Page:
This turn-based RPG based on the Mobile Suit Gundam: Iron-Blooded Orphans series builds upon that universe with new stories, characters, and events featuring Wistario Afam, an original character raised on a colony near Venus before he is caught in the “Urdr-Hunt”. The game lets you relive the story of the original series while also letting you watch the events of Urdr Hunt unfold as an anime in the app, with more episodes and parts being unlocked as you play.
Iron-Blooded Orphans G is pretty simple as turn-based games go. You control a team of 4, and can activate attacks, special attacks, abilities, and super moves, with a color elemental system making certain units better against others. The true strategy lies in preparing your suits, as matching suits with the right pilot type will make them even more adept at certain stats like speed, strength, endurance, and more.
So while fighting is on the simple side, the real fun comes in bringing your team together and adeptly commanding their moves against the enemy to delay them or string together buffs and debuffs to make the battle shift in your favour.
If you’re a fan of Gundam and more specifically Iron-Blooded Orphans, this is the game for you. I do have to point out that progression does kind of slow down after a while and the bosses can be really tough if you don’t have a powerful team. Though one thing that is appreciated is the game’s UI has so much English text that it’s fairly easy to navigate even if you don’t understand Japanese, though not being able to understand its story, which is a huge chunk of the game will be a bummer.
A successor to 2013’s Chain Chronicle, Sin Chronicle was delayed from its initial announcement in 2021 and finally launched on March 23.
Despite being closely associated with it, Sin Chronicle plays nothing like Chain Chronicle. This is a 3D turn-based RPG hybrid where you can directly control your characters between attacks. The world and environments look great and while the game’s combat is fairly simple, it’s satisfying to pull off chain attacks and super moves while also having a degree of strategy when it comes to how to handle multiple enemies at once. To be fair though because the movement doesn’t cost anything, its main use really boils down to letting you position someone to take aggro or to avoid attacks.
Despite all that Sin Chronicle Is still pretty fun. Having the foresight to plan ahead of an enemy’s attack and storing BP for a huge burst of damage is always fun to watch, and of course having a sweep is always a great way to avoid doing your own grinding. Sin Chronicle is definitely one of those games that we wish got translated, but even if you don’t have the best grasp of its story, it’s still a good game to play around with.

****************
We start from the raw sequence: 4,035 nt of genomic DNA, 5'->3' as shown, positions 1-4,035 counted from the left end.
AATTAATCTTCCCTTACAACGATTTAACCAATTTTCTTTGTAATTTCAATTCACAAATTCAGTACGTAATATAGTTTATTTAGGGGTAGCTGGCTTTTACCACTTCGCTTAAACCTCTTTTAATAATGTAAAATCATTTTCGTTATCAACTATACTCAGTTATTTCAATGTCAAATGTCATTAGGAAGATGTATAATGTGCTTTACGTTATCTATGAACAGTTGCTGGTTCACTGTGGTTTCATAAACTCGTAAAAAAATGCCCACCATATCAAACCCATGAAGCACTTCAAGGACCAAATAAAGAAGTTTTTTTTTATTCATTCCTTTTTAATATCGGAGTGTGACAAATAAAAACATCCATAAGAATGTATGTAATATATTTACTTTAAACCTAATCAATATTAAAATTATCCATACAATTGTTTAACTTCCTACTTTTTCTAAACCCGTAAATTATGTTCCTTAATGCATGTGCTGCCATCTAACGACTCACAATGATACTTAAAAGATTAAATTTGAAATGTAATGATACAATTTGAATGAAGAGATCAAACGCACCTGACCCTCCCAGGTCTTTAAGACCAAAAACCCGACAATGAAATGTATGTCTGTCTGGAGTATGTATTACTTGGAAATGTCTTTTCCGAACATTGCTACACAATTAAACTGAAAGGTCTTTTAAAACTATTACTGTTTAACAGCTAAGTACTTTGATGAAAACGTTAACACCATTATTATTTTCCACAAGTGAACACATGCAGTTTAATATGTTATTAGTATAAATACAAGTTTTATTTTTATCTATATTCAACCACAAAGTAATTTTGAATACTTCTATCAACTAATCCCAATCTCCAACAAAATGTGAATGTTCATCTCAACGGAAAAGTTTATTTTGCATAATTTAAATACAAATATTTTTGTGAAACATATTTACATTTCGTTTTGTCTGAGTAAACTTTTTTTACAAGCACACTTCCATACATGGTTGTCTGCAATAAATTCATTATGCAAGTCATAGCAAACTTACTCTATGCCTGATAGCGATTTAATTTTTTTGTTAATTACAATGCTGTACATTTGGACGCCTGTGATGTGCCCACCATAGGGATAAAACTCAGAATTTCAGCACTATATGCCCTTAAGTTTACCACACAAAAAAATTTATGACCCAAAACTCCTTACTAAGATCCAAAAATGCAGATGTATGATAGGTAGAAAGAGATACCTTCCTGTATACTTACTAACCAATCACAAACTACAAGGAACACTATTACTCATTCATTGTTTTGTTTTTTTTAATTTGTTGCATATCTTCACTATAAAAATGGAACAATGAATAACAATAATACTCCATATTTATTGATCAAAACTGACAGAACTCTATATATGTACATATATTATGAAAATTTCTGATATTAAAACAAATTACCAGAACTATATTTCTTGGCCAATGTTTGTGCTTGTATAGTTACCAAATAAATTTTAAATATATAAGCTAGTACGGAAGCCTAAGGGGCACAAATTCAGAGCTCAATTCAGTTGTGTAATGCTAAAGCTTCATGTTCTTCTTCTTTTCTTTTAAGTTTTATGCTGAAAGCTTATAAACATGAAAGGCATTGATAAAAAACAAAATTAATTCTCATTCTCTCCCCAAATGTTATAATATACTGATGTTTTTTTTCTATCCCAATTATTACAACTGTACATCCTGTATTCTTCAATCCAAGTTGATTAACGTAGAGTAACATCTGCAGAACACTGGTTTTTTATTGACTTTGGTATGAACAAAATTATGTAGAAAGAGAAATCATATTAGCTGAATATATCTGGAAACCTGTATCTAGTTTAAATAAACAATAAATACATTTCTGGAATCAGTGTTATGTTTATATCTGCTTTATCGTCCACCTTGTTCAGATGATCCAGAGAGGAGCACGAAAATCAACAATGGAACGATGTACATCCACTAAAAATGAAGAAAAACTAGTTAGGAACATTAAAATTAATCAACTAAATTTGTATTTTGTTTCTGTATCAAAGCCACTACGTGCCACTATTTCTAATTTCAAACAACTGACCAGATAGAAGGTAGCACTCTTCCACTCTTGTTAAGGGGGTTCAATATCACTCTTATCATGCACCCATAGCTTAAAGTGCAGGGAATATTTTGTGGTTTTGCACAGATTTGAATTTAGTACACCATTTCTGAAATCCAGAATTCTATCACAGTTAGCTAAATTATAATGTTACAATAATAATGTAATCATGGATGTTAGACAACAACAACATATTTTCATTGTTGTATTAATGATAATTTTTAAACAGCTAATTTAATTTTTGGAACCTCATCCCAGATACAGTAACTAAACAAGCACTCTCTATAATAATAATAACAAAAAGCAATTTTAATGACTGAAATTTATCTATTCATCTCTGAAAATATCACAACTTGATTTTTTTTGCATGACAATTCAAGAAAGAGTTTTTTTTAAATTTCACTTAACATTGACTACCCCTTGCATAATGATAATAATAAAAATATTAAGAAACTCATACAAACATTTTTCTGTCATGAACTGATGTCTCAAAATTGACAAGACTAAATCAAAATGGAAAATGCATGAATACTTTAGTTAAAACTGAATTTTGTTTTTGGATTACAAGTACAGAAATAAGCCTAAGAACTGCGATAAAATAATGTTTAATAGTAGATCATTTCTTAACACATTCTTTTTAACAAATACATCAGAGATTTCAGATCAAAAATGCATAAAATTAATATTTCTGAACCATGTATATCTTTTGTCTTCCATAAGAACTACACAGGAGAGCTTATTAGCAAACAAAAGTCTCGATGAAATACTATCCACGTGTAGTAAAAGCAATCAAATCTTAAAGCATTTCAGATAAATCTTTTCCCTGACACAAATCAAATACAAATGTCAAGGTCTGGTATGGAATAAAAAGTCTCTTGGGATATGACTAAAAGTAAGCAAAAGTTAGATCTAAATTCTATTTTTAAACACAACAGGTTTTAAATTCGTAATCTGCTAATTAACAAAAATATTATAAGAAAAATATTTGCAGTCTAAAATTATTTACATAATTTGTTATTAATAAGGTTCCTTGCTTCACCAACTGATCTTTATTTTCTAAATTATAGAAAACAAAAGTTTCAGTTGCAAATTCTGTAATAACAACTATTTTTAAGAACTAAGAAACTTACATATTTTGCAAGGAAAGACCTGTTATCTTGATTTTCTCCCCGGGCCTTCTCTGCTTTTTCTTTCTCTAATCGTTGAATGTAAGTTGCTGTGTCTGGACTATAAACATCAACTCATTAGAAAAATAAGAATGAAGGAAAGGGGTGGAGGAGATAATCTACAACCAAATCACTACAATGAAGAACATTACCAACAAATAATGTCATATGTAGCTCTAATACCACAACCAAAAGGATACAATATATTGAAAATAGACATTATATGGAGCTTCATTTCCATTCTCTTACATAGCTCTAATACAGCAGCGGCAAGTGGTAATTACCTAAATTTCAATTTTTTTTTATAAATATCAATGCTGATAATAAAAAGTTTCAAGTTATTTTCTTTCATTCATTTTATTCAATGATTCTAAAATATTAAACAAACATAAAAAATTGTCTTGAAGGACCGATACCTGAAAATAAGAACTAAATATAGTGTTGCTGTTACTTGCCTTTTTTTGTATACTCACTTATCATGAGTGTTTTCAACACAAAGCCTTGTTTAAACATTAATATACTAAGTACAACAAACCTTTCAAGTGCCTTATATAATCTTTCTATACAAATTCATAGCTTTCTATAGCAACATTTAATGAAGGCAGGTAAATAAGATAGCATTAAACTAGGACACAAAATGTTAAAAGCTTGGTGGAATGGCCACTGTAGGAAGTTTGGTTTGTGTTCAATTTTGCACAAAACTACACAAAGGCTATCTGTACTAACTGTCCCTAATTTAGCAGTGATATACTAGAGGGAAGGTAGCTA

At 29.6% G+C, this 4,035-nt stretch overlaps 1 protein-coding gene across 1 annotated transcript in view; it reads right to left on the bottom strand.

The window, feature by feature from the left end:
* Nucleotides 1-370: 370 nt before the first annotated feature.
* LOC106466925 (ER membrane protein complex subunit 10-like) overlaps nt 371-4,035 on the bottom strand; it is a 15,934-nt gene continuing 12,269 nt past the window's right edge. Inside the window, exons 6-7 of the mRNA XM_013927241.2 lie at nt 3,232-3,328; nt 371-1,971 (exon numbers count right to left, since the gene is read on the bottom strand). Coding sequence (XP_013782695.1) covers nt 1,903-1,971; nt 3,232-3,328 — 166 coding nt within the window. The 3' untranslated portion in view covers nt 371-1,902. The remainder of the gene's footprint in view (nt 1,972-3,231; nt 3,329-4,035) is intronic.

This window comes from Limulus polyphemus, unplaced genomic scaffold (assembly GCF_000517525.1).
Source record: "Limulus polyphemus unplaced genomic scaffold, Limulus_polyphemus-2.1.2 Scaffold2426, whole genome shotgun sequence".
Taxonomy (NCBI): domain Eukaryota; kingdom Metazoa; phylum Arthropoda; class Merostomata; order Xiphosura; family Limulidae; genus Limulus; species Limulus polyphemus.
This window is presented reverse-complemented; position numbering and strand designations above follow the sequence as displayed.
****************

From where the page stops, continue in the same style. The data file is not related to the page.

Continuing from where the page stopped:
If you’re familiar at all with Chain Chronicle or want a pretty-looking RPG with a bit more degree of freedom when it comes to positioning, Sin Chronicle should have you covered.
Echoes of Mana
I didn’t get to play much of the Mana series when I was young, so I don’t have much prior experience to compare with. Even so, without nostalgia-tinted glasses, I still think Echoes of Mana, the latest entry in Square Enix’s long-running Mana series that came out on April 27, and the first title by the original team in 15 years is a pretty fun little title.
Echoes of Mana plays like a traditional beat-em-up with you controlling up to six characters with three on-screen at a time, doing battle with classic fantasy enemies. Each character has a basic attack, two skills, a flashy special technique, and a chain combo attack you can do once you’ve performed enough special techniques as a party. It’s also another one of those titles where you can upgrade all characters to the maximum rarity, even if it might take a while.
The game’s gacha is a little rough but it’s definitely not the worst considering games like FGO still use a 1% SSR rate, and I still quite like FGO. It does have some fairly generous beginner rewards at the time of writing which makes up for it early on. Either way, I think Echoes of Mana is a fun action RPG worth the time of you and maybe a friend or two if you can get over a few of its hurdles, and if you’re a fan of the Mana series there’s definitely more to enjoy here as the game’s always eager to make callbacks to the series.
Heaven Burns Red
Heaven Burns Red came out on February 10 and remains one of the better story-driven anime games to have come out in recent memory. Heaven Burns Red is a mobile turn-based RPG written and composed by Jun Maeda, a legendary writer responsible for works like Kanon, Clannad, Little Busters!, Angel Beats!, Charlotte, and more. This is also his first game in 15 years since Little Busters which came out in 2007.
Much of Heaven Burns Red is actually a story game where you follow Ruka Kayamori, a former guitarist for a once incredibly popular band called “She is Legend”. In this world, humanity defended itself against an invader called “Cancer”, which forced mankind to adapt and create a weapon called Seraphs, but the threat never stopped.